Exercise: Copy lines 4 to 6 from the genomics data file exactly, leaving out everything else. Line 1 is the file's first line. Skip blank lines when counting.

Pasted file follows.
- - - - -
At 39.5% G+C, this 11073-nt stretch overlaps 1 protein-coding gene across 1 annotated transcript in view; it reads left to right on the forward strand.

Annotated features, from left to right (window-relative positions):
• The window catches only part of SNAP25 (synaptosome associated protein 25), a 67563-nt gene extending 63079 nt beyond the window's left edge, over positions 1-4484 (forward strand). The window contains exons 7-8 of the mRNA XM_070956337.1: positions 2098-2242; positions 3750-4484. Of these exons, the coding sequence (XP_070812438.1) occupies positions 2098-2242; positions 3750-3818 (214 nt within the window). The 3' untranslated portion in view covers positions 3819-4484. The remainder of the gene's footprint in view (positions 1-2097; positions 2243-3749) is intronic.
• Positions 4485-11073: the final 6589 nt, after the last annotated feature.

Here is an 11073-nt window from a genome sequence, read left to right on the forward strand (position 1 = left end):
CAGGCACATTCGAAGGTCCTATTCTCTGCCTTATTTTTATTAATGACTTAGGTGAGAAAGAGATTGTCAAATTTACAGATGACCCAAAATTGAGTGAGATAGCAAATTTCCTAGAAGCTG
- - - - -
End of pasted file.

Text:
• Positions 4485-11073: the final 6589 nt, after the last annotated feature.

Here is an 11073-nt window from a genome sequence, read left to right on the forward strand (position 1 = left end):
CAGGCACATTCGAAGGTCCTATTCTCTGCCTTATTTTTATTAATGACTTAGGTGAGAAAGAGATTGTCAAATTTACAGATGACCCAAAATTGAGTGAGATAGCAAATTTCCTAGAAGCTG